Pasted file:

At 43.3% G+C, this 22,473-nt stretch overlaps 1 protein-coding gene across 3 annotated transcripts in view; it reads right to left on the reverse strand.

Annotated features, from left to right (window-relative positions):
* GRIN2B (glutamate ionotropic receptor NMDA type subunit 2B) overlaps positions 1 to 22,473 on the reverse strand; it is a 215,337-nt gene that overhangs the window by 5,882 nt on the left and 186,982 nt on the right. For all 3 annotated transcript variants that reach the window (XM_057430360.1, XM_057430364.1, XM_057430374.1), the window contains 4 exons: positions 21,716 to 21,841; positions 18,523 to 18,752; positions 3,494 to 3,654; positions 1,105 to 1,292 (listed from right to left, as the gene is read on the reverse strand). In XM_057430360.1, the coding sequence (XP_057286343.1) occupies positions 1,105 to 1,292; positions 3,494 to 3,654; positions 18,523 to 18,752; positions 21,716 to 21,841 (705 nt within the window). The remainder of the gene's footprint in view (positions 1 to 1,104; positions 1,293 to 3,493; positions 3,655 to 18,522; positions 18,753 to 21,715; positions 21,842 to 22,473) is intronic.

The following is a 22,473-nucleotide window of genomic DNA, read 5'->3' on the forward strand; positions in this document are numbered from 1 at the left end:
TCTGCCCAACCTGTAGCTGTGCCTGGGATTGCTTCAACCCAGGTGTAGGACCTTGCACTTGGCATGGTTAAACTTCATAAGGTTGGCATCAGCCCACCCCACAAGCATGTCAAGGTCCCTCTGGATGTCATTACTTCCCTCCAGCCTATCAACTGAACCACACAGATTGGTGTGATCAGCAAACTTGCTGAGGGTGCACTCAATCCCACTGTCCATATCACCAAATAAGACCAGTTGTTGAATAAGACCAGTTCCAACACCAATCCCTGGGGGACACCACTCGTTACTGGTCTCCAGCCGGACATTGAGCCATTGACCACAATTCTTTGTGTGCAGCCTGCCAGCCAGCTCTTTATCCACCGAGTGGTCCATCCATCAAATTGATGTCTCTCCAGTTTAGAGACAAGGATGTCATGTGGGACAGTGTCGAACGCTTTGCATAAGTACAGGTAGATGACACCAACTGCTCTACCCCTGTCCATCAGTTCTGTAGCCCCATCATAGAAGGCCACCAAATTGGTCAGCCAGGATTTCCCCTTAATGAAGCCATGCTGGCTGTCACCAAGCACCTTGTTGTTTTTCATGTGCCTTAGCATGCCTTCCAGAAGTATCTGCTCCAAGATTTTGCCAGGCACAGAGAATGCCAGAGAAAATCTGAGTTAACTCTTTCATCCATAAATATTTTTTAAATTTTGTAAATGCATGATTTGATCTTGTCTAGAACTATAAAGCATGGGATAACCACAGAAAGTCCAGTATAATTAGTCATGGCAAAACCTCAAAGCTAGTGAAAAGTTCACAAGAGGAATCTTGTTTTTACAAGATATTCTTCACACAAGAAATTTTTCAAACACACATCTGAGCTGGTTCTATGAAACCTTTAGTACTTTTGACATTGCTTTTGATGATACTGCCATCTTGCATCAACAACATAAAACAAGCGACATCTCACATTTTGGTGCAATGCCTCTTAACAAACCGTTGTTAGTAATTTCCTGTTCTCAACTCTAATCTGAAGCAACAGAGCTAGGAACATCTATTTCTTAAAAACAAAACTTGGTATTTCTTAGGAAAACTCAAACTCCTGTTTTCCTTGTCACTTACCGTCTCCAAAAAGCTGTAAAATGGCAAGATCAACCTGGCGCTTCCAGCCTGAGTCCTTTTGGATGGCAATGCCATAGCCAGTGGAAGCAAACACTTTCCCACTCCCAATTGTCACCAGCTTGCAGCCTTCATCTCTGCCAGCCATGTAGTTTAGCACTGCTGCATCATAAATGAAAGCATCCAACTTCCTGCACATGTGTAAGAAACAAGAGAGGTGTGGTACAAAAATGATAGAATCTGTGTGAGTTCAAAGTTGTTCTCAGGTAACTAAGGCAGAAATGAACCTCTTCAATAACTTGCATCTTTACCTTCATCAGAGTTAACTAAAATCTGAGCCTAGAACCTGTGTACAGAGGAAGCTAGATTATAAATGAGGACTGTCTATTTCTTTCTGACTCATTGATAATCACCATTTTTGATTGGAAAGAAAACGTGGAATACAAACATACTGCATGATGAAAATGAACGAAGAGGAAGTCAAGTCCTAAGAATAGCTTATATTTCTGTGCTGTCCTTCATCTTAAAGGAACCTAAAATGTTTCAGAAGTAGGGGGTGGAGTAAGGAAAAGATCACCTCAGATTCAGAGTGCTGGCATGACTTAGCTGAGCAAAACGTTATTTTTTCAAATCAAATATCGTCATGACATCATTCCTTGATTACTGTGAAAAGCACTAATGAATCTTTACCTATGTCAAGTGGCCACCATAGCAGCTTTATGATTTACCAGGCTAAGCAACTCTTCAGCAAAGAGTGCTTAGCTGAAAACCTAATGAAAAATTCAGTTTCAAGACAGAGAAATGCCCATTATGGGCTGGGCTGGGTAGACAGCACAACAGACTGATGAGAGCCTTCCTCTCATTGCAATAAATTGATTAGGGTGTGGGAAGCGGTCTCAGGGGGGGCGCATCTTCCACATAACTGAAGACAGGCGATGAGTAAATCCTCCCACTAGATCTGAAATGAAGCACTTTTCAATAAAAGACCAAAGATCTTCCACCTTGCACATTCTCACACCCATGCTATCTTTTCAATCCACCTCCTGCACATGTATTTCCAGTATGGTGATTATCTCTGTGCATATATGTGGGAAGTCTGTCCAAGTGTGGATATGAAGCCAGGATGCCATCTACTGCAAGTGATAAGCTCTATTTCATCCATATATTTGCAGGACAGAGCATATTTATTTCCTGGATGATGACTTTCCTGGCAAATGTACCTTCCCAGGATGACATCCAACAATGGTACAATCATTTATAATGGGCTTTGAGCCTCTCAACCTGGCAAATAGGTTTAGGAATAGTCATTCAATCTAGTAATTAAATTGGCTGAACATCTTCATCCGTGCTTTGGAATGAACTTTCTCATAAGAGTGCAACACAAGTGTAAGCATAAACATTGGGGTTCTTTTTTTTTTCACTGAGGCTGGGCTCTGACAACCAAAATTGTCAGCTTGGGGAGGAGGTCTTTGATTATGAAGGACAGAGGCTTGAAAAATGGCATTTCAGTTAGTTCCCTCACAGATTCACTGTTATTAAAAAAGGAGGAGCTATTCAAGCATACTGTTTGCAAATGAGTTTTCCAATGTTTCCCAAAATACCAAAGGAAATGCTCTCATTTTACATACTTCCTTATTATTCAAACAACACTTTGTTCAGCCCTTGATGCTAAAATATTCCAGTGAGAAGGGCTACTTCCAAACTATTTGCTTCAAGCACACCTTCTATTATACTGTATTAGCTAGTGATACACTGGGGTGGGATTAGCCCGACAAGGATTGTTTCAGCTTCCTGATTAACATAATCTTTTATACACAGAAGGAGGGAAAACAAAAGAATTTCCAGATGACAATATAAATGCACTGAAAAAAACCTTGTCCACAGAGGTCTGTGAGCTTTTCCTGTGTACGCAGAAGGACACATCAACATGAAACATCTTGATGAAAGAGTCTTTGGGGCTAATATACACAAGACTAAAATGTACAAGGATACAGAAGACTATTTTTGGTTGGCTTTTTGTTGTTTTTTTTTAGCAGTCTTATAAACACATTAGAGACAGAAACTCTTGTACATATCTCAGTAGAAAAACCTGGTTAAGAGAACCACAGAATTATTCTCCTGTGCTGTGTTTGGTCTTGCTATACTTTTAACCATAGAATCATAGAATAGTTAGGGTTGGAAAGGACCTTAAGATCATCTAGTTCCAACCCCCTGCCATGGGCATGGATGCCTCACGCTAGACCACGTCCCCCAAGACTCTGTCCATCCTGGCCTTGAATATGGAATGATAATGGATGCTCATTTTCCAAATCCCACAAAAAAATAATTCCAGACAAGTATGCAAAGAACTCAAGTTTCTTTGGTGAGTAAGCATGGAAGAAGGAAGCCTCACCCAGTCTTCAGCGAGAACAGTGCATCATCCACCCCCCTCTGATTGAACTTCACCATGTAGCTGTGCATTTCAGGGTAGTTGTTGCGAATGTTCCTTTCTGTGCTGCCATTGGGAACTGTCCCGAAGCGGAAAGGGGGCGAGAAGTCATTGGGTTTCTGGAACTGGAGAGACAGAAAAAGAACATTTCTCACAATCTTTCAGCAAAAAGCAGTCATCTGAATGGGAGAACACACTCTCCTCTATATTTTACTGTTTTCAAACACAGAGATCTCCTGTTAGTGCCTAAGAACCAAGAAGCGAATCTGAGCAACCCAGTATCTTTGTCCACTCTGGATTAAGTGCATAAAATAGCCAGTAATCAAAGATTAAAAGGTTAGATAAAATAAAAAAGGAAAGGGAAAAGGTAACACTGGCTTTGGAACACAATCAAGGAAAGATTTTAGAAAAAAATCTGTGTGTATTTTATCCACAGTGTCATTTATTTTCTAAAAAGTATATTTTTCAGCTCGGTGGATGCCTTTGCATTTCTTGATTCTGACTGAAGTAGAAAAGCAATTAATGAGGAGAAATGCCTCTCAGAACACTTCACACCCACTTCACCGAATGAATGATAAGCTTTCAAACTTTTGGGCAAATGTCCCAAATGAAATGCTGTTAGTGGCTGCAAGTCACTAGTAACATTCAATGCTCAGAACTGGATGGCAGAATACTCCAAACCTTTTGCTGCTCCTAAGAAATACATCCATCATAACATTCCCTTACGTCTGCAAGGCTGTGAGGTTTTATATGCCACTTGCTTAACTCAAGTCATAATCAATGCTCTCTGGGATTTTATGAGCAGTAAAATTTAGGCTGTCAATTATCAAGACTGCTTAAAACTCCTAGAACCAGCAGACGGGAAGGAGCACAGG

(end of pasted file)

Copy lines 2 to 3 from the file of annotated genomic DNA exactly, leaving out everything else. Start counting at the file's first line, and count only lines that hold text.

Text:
Annotated features, from left to right (window-relative positions):
* GRIN2B (glutamate ionotropic receptor NMDA type subunit 2B) overlaps positions 1 to 22,473 on the reverse strand; it is a 215,337-nt gene that overhangs the window by 5,882 nt on the left and 186,982 nt on the right. For all 3 annotated transcript variants that reach the window (XM_057430360.1, XM_057430364.1, XM_057430374.1), the window contains 4 exons: positions 21,716 to 21,841; positions 18,523 to 18,752; positions 3,494 to 3,654; positions 1,105 to 1,292 (listed from right to left, as the gene is read on the reverse strand). In XM_057430360.1, the coding sequence (XP_057286343.1) occupies positions 1,105 to 1,292; positions 3,494 to 3,654; positions 18,523 to 18,752; positions 21,716 to 21,841 (705 nt within the window). The remainder of the gene's footprint in view (positions 1 to 1,104; positions 1,293 to 3,493; positions 3,655 to 18,522; positions 18,753 to 21,715; positions 21,842 to 22,473) is intronic.